New Alzheimer's studies offer hope of early detection

July 11, 2012

Progress with the devastating mind-robbing disease often seems painstakingly slow, but scientists say major research efforts are starting to pay off.

A study coming out in the New England Journal of Medicine gives a glimpse of a possible timeline for the disease.

If offers the chance of predicting who will develop Alzheimer's decades before it happens.

The research looks at a small group of patients who have a rare genetic form of Alzheimer's. They found biomarkers, or signs of the disease, in the brain long before there are any real symptoms of dementia.

It is what researchers have believed for years and the confirmation may be vital in the development of treatments.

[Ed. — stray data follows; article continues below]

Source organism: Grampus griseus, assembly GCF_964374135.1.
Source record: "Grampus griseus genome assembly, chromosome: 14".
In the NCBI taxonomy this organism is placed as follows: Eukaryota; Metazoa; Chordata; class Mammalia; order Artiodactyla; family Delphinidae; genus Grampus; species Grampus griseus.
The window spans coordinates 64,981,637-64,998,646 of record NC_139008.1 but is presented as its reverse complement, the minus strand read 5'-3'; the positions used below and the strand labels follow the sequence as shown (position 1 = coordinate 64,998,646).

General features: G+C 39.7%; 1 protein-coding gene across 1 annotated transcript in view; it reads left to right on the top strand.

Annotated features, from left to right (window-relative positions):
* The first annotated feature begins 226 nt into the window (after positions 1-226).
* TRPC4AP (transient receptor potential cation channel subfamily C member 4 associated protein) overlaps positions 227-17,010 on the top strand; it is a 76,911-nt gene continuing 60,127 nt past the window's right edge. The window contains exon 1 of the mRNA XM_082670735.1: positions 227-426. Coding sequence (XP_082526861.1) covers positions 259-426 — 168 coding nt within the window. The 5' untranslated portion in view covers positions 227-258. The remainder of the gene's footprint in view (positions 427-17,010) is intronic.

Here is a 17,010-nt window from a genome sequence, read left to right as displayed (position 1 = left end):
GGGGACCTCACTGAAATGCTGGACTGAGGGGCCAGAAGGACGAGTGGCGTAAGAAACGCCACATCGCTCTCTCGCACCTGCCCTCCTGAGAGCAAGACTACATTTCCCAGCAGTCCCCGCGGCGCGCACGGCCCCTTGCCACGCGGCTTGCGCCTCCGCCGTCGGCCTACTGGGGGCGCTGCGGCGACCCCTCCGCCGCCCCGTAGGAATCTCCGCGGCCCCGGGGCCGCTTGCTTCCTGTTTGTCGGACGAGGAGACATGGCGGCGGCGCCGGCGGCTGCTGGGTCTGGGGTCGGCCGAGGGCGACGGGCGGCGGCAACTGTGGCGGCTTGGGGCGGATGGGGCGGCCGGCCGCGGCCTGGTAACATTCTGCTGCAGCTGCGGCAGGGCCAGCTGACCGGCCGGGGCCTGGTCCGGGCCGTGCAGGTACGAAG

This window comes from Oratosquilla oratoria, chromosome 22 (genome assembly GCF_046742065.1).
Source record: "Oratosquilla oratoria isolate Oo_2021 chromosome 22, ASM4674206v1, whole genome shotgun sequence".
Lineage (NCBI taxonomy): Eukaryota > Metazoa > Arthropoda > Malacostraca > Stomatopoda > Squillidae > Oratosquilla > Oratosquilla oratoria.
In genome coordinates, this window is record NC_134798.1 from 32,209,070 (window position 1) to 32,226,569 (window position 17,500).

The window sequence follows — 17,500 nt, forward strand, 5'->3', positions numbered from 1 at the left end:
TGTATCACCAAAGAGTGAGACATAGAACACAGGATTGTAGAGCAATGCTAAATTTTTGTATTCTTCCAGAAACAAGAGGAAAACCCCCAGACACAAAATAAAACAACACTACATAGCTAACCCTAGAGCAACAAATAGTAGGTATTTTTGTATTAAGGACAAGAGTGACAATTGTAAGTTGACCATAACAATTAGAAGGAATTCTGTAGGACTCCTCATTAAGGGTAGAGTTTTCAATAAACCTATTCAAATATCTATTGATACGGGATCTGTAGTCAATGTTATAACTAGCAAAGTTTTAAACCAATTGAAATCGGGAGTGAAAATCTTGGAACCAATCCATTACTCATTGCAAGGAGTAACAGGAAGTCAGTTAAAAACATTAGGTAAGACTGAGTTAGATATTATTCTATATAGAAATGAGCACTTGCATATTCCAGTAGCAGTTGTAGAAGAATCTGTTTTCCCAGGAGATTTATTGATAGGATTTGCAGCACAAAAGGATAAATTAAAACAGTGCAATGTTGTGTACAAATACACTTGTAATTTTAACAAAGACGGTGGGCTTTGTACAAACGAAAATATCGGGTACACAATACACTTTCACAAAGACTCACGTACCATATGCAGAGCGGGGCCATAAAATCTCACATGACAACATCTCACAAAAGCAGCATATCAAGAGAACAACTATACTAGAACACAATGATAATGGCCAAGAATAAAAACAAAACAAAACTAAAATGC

"This is a very important finding. The good news here is that means we have a window of opportunity for many years during which we could use some treatment that could slow the progression of the disease, and may even have a situation where a person will never feel memory loss," said Dr. Marsel Mesulam, director of Northwestern's Alzheimer's Disease Center.

There still isn't any medication to stop the disease, but results of several Alzheimer's drugs are reportedly coming within weeks.

Two of the drugs are designed to clear a hallmark of the disease, the sticky plaque that accumulates in patient's brains.

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